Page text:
Behold, the latest addition to the Clark Art Institute in Williamstown, Mass, by architect Tadao Ando. Add to your collection of sleek Modernist bowling trophies. The world has had enough of minimalism on steroids; it just doesn’t know it yet. It’s ironic, for sure, arising as it does out of such a maximalist culture and economy, but the warriors of the Cutting Edge like nothing better than to pretend they are trimmed for speed. Like so many other exercises in hubris, this building enters The Long Emergency unprepared for the dynamics that will rule the times ahead: resource and capital scarcity, lack of fabricated complex modular building materials needed for renovation and regular maintenance. The flat roof will be toast sooner rather than later under the heavy New England snows. The gaskets keeping the reflecting pool water out of the building will also fail pretty soon. The mandatory glass curtain wall will be a bad joke, despite the geothermal wells dug to cut down the heating bill.
Haven’t we learned since the 1960s that there are few things more depressing than raw concrete walls? How exactly will the window washers get to the curtain wall? Hip boots? And what’s up with that depressing light well under the ugly bridge to the building’s entrance?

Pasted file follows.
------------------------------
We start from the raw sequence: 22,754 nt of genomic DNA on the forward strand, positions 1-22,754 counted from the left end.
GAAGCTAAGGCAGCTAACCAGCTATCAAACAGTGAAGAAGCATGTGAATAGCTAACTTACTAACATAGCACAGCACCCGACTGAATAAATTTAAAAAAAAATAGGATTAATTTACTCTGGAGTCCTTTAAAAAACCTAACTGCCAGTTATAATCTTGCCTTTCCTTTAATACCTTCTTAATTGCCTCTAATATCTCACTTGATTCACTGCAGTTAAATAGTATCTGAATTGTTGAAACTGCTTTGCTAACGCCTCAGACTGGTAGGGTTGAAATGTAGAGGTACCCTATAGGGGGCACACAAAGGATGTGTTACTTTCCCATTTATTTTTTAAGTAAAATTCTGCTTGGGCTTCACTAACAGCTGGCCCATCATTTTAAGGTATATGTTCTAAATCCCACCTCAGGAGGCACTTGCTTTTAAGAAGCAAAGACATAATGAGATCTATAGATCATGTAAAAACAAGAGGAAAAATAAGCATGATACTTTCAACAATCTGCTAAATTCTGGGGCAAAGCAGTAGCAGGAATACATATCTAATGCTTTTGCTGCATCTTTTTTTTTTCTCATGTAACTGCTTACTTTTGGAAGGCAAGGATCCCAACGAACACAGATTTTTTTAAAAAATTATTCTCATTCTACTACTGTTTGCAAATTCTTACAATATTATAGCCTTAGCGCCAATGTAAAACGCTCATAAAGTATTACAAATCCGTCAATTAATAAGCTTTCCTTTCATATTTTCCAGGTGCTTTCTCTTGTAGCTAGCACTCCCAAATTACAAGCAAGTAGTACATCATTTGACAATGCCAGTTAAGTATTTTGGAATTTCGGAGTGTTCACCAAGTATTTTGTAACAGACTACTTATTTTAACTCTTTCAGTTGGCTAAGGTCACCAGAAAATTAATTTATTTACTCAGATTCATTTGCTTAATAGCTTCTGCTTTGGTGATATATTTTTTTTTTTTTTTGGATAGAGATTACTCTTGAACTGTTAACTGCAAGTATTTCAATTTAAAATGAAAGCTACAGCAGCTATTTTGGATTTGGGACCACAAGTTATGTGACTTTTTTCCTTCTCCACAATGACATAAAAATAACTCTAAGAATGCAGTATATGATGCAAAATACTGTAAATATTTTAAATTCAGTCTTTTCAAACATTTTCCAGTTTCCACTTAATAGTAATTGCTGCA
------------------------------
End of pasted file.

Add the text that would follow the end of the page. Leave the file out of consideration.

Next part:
Here’s another view of the light well from inside, showing the grand minimalist stairway. How many hundreds of times have you seen the same arrangement of glass, concrete, hardwood, and tubular chrome steel? And, by the way, notice that besides the building itself not one object d’art is visible during your journey inside the art museum. It will be interesting to see how this building ages, but the gas may not be available to get over there.
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Behold (above) the wished-for outcome of a project that would turn the Interstate 81 elevated freeway that runs through the heart of Syracuse, New York, into a surface boulevard.more »